My Daughter’s Walking Adventure

I imagine that like myself, most parents cannot wait for the moment their baby learns or starts to walk independently.

My daughter first used her playpen as a safe space to test the limits of gravity as well as practice her pulling up.

The moment she could pull herself up at 7 months, she would stand for like 20 minutes (yes, I timed her once). Later, she proceeded to holding on to edges and going around her playpen in endless circles. Before long, she would try going from one edge to the other, toppling down over and over, smashing her face into the netted mesh on the sides of the playpen. I know she took her first steps in the play pen long ago. But I am not sure that counts as walking ….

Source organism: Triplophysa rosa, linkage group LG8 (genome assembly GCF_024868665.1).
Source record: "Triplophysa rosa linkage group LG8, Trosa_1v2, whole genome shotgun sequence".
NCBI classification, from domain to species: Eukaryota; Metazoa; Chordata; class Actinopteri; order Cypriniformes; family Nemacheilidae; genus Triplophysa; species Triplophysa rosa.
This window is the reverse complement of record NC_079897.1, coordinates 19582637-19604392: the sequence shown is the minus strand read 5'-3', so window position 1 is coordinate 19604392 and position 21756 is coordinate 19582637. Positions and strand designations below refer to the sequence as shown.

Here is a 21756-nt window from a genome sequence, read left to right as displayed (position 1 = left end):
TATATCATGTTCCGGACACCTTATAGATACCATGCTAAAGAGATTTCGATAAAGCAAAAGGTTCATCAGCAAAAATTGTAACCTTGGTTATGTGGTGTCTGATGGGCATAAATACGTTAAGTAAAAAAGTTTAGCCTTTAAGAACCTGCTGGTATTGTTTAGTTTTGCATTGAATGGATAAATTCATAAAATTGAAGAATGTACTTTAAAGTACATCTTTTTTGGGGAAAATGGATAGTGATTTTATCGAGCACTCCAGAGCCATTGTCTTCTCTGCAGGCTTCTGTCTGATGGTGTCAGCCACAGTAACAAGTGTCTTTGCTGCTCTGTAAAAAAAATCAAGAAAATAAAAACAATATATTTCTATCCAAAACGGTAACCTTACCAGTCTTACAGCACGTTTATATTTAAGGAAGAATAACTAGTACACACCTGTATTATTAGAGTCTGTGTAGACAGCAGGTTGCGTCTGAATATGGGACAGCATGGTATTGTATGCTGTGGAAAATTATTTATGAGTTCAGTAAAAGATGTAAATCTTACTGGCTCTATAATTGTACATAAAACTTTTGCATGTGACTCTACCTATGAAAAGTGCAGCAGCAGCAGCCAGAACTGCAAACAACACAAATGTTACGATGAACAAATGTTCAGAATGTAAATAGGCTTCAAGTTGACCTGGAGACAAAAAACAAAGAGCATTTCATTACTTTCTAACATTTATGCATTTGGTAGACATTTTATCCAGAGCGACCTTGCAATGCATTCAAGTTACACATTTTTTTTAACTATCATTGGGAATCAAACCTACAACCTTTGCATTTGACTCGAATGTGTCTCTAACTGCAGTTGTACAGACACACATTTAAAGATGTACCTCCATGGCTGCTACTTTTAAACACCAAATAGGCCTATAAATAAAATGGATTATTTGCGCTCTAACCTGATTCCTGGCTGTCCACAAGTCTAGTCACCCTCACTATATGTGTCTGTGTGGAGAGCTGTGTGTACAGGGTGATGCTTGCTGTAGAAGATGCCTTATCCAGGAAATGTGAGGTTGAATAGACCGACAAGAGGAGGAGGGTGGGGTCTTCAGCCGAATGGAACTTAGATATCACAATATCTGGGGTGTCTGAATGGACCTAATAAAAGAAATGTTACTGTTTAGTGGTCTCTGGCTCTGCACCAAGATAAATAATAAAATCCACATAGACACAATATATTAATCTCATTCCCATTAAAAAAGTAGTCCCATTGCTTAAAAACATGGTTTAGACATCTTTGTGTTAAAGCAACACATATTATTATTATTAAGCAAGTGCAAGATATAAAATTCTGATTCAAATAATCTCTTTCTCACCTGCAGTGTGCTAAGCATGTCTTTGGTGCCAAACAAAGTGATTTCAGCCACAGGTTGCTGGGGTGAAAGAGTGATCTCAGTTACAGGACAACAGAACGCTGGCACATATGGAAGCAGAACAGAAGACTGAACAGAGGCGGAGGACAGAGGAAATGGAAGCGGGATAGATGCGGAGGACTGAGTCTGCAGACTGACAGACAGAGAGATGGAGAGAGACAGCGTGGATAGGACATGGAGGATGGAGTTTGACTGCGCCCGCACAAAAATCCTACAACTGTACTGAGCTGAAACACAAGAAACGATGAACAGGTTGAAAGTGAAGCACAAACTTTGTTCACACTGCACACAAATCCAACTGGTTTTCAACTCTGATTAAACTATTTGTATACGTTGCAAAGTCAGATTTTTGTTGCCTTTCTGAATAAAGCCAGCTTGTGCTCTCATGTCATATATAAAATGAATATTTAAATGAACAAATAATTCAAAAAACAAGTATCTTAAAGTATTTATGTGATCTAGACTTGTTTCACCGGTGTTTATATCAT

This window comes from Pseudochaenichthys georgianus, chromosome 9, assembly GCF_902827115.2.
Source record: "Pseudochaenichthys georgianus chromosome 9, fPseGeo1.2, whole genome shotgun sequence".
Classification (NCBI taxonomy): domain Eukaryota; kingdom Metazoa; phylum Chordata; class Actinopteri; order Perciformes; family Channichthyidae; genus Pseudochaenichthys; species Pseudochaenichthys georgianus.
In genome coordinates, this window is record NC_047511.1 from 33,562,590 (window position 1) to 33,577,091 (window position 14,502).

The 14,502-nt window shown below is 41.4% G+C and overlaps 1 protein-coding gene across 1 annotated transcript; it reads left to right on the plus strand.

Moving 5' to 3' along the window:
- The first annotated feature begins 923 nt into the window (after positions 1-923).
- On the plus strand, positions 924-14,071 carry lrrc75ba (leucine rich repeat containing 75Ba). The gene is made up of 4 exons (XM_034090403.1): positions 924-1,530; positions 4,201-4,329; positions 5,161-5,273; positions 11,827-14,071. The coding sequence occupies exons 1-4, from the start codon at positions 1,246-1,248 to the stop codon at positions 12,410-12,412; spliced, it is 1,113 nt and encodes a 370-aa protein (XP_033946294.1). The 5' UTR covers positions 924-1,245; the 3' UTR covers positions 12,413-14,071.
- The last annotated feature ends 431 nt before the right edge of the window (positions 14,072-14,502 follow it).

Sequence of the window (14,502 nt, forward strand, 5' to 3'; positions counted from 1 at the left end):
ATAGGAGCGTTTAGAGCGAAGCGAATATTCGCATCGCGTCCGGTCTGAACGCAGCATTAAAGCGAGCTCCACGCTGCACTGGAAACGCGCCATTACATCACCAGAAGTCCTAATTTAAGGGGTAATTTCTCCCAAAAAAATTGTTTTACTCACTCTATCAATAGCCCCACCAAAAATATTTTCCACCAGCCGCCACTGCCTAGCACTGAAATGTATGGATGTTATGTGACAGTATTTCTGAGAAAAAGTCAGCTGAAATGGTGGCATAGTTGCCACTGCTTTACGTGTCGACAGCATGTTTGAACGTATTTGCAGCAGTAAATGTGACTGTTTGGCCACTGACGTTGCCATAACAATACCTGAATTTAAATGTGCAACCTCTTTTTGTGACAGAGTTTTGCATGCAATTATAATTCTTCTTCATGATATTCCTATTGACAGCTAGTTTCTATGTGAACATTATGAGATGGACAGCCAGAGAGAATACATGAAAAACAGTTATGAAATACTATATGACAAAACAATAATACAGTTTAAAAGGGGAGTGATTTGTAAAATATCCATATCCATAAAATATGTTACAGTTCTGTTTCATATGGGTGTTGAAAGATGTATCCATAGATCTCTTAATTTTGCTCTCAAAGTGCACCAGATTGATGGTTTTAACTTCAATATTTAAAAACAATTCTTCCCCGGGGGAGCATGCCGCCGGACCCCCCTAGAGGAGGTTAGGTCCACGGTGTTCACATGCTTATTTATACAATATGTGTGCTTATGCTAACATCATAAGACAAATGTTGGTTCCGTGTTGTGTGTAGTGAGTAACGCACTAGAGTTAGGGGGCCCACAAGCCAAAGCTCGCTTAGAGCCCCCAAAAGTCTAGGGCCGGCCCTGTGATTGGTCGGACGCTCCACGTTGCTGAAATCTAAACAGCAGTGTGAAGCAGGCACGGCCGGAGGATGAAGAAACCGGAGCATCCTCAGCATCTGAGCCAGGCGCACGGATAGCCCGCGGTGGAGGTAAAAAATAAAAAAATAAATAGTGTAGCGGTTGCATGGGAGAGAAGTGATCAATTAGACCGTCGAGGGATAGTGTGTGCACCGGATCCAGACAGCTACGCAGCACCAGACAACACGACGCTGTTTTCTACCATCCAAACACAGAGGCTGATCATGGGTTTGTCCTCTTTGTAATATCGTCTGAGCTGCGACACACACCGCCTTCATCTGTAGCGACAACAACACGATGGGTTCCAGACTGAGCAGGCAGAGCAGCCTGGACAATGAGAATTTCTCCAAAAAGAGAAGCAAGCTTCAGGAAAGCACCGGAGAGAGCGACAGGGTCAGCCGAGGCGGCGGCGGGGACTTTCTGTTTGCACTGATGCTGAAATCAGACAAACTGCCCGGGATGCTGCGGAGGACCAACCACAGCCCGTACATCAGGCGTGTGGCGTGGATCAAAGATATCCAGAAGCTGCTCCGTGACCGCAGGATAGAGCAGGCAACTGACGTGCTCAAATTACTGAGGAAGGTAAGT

Interesting enough, when she was in the living room, she would turn into the most cautious of little princesses; holding on daintily to furniture and cruising, choosing to stick to the safety of crawling from furniture A to B.

I was ecstatic when at 10 months+, she finally got bold enough to venture a few steps between the center table and sofa. Our baby girl then started her journey proper in learning how to walk.

Lesson 1: Walk by Faith

A few days ago, I read a verse in the Bible that talks about how Christians are to walk by faith and not by sight (2 Corinthians 5:7). This verse made me think twice about the concept of walking because for the first time in my life, I have closely observed a little human learning how to walk.

First of all, what is faith? The Bible says that Faith is when one relies with absolute confidence and assurance even though we haven’t seen it physically with our eyes yet (Hebrews 11:1).

So how does one walk in faith?